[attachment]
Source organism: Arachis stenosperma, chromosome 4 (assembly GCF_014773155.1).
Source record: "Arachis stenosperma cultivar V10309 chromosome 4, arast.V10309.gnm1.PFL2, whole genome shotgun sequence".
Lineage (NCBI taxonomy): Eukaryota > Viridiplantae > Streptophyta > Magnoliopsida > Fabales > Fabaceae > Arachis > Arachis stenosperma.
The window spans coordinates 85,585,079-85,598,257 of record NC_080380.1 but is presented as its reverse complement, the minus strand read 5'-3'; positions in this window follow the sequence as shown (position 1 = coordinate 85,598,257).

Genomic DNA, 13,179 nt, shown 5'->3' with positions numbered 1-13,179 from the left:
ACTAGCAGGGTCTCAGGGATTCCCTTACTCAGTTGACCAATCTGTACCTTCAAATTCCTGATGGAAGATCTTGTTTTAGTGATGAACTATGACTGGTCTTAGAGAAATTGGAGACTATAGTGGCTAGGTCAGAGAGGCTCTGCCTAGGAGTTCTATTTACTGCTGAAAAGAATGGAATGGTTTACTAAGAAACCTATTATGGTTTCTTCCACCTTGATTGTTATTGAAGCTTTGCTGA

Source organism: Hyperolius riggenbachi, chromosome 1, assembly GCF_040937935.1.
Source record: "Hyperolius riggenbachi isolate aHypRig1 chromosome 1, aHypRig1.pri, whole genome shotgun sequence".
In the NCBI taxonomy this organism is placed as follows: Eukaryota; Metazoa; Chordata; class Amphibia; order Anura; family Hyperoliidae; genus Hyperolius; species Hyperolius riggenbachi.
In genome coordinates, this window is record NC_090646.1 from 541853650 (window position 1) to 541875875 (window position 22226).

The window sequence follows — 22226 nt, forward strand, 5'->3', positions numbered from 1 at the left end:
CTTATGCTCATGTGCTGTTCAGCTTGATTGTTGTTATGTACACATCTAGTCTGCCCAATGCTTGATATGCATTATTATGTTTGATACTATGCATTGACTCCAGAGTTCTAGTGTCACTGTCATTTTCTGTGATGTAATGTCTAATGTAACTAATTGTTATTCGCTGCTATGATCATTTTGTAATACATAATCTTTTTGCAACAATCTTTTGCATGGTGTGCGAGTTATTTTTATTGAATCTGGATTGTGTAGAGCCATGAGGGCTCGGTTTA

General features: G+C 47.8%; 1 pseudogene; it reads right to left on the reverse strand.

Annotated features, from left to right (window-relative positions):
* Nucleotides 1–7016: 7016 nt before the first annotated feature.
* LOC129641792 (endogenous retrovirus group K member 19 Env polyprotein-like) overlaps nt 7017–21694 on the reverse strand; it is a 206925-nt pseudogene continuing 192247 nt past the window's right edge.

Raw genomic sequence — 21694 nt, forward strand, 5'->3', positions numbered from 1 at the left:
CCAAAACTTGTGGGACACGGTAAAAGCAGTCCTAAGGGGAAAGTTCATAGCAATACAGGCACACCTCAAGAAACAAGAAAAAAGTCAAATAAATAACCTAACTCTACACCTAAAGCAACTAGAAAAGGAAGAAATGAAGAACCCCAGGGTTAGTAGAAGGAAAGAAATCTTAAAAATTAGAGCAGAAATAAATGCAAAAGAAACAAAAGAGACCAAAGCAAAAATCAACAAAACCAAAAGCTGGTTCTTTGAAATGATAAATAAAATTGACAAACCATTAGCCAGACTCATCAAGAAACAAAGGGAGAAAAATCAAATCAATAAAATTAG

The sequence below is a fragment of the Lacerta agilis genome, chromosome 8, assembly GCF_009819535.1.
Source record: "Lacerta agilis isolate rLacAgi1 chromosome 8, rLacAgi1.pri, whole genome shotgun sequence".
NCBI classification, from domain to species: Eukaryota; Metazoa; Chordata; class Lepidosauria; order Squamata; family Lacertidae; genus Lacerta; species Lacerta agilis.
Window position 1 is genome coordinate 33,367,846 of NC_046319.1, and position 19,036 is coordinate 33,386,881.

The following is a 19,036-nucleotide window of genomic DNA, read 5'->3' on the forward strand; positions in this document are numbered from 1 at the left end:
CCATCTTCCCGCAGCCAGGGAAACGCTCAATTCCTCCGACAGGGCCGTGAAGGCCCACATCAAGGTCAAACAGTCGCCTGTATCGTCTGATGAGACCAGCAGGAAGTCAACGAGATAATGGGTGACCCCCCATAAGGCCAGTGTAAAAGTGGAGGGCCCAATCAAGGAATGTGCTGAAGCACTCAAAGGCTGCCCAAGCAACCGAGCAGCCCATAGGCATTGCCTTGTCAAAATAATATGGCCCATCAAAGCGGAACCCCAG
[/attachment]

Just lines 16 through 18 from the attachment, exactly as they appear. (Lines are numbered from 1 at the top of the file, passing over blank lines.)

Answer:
* LOC129641792 (endogenous retrovirus group K member 19 Env polyprotein-like) overlaps nt 7017–21694 on the reverse strand; it is a 206925-nt pseudogene continuing 192247 nt past the window's right edge.

Raw genomic sequence — 21694 nt, forward strand, 5'->3', positions numbered from 1 at the left:
CCAAAACTTGTGGGACACGGTAAAAGCAGTCCTAAGGGGAAAGTTCATAGCAATACAGGCACACCTCAAGAAACAAGAAAAAAGTCAAATAAATAACCTAACTCTACACCTAAAGCAACTAGAAAAGGAAGAAATGAAGAACCCCAGGGTTAGTAGAAGGAAAGAAATCTTAAAAATTAGAGCAGAAATAAATGCAAAAGAAACAAAAGAGACCAAAGCAAAAATCAACAAAACCAAAAGCTGGTTCTTTGAAATGATAAATAAAATTGACAAACCATTAGCCAGACTCATCAAGAAACAAAGGGAGAAAAATCAAATCAATAAAATTAG